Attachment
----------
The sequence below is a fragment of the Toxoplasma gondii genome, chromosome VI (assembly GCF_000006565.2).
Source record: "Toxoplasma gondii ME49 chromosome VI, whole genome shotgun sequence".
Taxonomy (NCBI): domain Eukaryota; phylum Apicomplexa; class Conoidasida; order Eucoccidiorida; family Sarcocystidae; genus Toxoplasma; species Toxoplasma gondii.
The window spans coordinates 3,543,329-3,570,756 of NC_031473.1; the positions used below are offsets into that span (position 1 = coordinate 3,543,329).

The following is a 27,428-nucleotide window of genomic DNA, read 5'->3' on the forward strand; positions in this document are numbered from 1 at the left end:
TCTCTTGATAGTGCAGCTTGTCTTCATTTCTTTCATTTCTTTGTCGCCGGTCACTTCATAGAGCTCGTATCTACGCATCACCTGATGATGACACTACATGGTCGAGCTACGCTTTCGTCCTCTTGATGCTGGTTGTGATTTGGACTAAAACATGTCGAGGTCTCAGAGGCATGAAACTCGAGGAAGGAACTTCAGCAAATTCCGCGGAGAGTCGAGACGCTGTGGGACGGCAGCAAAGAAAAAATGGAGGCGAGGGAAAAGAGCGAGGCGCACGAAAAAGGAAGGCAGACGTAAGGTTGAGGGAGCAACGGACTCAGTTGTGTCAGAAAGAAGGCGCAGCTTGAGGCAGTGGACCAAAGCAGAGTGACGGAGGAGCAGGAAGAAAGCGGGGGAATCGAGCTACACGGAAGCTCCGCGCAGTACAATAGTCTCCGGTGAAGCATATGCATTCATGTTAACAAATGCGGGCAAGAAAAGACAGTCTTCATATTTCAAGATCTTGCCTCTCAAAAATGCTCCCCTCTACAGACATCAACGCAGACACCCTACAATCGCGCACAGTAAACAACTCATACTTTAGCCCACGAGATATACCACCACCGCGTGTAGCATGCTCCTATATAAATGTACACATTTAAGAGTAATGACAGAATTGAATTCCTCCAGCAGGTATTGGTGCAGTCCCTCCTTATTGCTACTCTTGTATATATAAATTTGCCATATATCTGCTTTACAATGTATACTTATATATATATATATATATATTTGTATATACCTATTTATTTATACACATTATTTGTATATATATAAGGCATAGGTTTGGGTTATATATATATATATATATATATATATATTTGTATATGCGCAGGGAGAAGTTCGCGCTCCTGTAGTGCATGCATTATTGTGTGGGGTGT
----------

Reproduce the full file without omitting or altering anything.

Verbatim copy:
The sequence below is a fragment of the Toxoplasma gondii genome, chromosome VI (assembly GCF_000006565.2).
Source record: "Toxoplasma gondii ME49 chromosome VI, whole genome shotgun sequence".
Taxonomy (NCBI): domain Eukaryota; phylum Apicomplexa; class Conoidasida; order Eucoccidiorida; family Sarcocystidae; genus Toxoplasma; species Toxoplasma gondii.
The window spans coordinates 3,543,329-3,570,756 of NC_031473.1; the positions used below are offsets into that span (position 1 = coordinate 3,543,329).

The following is a 27,428-nucleotide window of genomic DNA, read 5'->3' on the forward strand; positions in this document are numbered from 1 at the left end:
TCTCTTGATAGTGCAGCTTGTCTTCATTTCTTTCATTTCTTTGTCGCCGGTCACTTCATAGAGCTCGTATCTACGCATCACCTGATGATGACACTACATGGTCGAGCTACGCTTTCGTCCTCTTGATGCTGGTTGTGATTTGGACTAAAACATGTCGAGGTCTCAGAGGCATGAAACTCGAGGAAGGAACTTCAGCAAATTCCGCGGAGAGTCGAGACGCTGTGGGACGGCAGCAAAGAAAAAATGGAGGCGAGGGAAAAGAGCGAGGCGCACGAAAAAGGAAGGCAGACGTAAGGTTGAGGGAGCAACGGACTCAGTTGTGTCAGAAAGAAGGCGCAGCTTGAGGCAGTGGACCAAAGCAGAGTGACGGAGGAGCAGGAAGAAAGCGGGGGAATCGAGCTACACGGAAGCTCCGCGCAGTACAATAGTCTCCGGTGAAGCATATGCATTCATGTTAACAAATGCGGGCAAGAAAAGACAGTCTTCATATTTCAAGATCTTGCCTCTCAAAAATGCTCCCCTCTACAGACATCAACGCAGACACCCTACAATCGCGCACAGTAAACAACTCATACTTTAGCCCACGAGATATACCACCACCGCGTGTAGCATGCTCCTATATAAATGTACACATTTAAGAGTAATGACAGAATTGAATTCCTCCAGCAGGTATTGGTGCAGTCCCTCCTTATTGCTACTCTTGTATATATAAATTTGCCATATATCTGCTTTACAATGTATACTTATATATATATATATATATATTTGTATATACCTATTTATTTATACACATTATTTGTATATATATAAGGCATAGGTTTGGGTTATATATATATATATATATATATATATATTTGTATATGCGCAGGGAGAAGTTCGCGCTCCTGTAGTGCATGCATTATTGTGTGGGGTGT